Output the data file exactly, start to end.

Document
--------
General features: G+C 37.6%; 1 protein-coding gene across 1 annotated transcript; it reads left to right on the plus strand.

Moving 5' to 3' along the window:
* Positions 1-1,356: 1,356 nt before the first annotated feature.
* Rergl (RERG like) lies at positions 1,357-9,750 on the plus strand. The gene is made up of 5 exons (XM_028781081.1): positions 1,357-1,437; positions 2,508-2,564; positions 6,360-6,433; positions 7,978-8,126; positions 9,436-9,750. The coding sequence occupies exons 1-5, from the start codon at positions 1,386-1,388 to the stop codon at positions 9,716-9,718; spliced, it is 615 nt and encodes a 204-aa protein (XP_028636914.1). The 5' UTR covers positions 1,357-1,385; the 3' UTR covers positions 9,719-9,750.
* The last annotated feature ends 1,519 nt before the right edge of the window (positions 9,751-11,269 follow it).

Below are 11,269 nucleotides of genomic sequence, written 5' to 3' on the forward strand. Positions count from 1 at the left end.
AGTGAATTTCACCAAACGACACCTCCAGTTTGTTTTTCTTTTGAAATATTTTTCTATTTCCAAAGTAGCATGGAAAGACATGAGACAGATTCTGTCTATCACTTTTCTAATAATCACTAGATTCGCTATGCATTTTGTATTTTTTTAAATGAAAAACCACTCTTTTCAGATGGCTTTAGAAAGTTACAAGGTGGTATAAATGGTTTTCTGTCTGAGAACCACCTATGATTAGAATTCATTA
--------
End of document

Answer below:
General features: G+C 37.6%; 1 protein-coding gene across 1 annotated transcript; it reads left to right on the plus strand.

Moving 5' to 3' along the window:
* Positions 1-1,356: 1,356 nt before the first annotated feature.
* Rergl (RERG like) lies at positions 1,357-9,750 on the plus strand. The gene is made up of 5 exons (XM_028781081.1): positions 1,357-1,437; positions 2,508-2,564; positions 6,360-6,433; positions 7,978-8,126; positions 9,436-9,750. The coding sequence occupies exons 1-5, from the start codon at positions 1,386-1,388 to the stop codon at positions 9,716-9,718; spliced, it is 615 nt and encodes a 204-aa protein (XP_028636914.1). The 5' UTR covers positions 1,357-1,385; the 3' UTR covers positions 9,719-9,750.
* The last annotated feature ends 1,519 nt before the right edge of the window (positions 9,751-11,269 follow it).

Below are 11,269 nucleotides of genomic sequence, written 5' to 3' on the forward strand. Positions count from 1 at the left end.
AGTGAATTTCACCAAACGACACCTCCAGTTTGTTTTTCTTTTGAAATATTTTTCTATTTCCAAAGTAGCATGGAAAGACATGAGACAGATTCTGTCTATCACTTTTCTAATAATCACTAGATTCGCTATGCATTTTGTATTTTTTTAAATGAAAAACCACTCTTTTCAGATGGCTTTAGAAAGTTACAAGGTGGTATAAATGGTTTTCTGTCTGAGAACCACCTATGATTAGAATTCATTA